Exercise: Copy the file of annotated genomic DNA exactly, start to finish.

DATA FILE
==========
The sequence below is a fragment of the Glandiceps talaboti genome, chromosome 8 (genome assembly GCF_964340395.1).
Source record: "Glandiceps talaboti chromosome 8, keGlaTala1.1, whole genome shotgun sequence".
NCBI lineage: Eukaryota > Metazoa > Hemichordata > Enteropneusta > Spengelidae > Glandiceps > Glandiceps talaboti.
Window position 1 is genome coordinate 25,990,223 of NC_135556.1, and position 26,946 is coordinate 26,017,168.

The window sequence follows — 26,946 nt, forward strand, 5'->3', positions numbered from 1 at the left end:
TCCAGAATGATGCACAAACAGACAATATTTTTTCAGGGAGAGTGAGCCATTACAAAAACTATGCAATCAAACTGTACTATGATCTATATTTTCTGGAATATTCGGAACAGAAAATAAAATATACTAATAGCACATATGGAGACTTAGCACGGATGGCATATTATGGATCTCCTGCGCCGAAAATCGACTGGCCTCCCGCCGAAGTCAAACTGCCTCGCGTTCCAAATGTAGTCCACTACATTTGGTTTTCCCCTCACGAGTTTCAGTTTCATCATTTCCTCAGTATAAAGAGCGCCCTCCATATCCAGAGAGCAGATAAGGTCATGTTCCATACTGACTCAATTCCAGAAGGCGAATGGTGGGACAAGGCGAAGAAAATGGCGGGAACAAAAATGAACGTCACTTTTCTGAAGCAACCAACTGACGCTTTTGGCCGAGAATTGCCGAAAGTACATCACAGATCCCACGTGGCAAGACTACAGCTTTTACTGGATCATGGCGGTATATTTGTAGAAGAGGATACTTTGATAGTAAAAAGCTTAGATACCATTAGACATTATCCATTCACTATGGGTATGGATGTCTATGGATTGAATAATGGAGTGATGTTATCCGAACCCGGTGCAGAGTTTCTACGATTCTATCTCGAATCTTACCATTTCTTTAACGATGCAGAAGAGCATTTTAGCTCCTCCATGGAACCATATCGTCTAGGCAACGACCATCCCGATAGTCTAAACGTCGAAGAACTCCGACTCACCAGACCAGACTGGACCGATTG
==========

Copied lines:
The sequence below is a fragment of the Glandiceps talaboti genome, chromosome 8 (genome assembly GCF_964340395.1).
Source record: "Glandiceps talaboti chromosome 8, keGlaTala1.1, whole genome shotgun sequence".
NCBI lineage: Eukaryota > Metazoa > Hemichordata > Enteropneusta > Spengelidae > Glandiceps > Glandiceps talaboti.
Window position 1 is genome coordinate 25,990,223 of NC_135556.1, and position 26,946 is coordinate 26,017,168.

The window sequence follows — 26,946 nt, forward strand, 5'->3', positions numbered from 1 at the left end:
TCCAGAATGATGCACAAACAGACAATATTTTTTCAGGGAGAGTGAGCCATTACAAAAACTATGCAATCAAACTGTACTATGATCTATATTTTCTGGAATATTCGGAACAGAAAATAAAATATACTAATAGCACATATGGAGACTTAGCACGGATGGCATATTATGGATCTCCTGCGCCGAAAATCGACTGGCCTCCCGCCGAAGTCAAACTGCCTCGCGTTCCAAATGTAGTCCACTACATTTGGTTTTCCCCTCACGAGTTTCAGTTTCATCATTTCCTCAGTATAAAGAGCGCCCTCCATATCCAGAGAGCAGATAAGGTCATGTTCCATACTGACTCAATTCCAGAAGGCGAATGGTGGGACAAGGCGAAGAAAATGGCGGGAACAAAAATGAACGTCACTTTTCTGAAGCAACCAACTGACGCTTTTGGCCGAGAATTGCCGAAAGTACATCACAGATCCCACGTGGCAAGACTACAGCTTTTACTGGATCATGGCGGTATATTTGTAGAAGAGGATACTTTGATAGTAAAAAGCTTAGATACCATTAGACATTATCCATTCACTATGGGTATGGATGTCTATGGATTGAATAATGGAGTGATGTTATCCGAACCCGGTGCAGAGTTTCTACGATTCTATCTCGAATCTTACCATTTCTTTAACGATGCAGAAGAGCATTTTAGCTCCTCCATGGAACCATATCGTCTAGGCAACGACCATCCCGATAGTCTAAACGTCGAAGAACTCCGACTCACCAGACCAGACTGGACCGATTG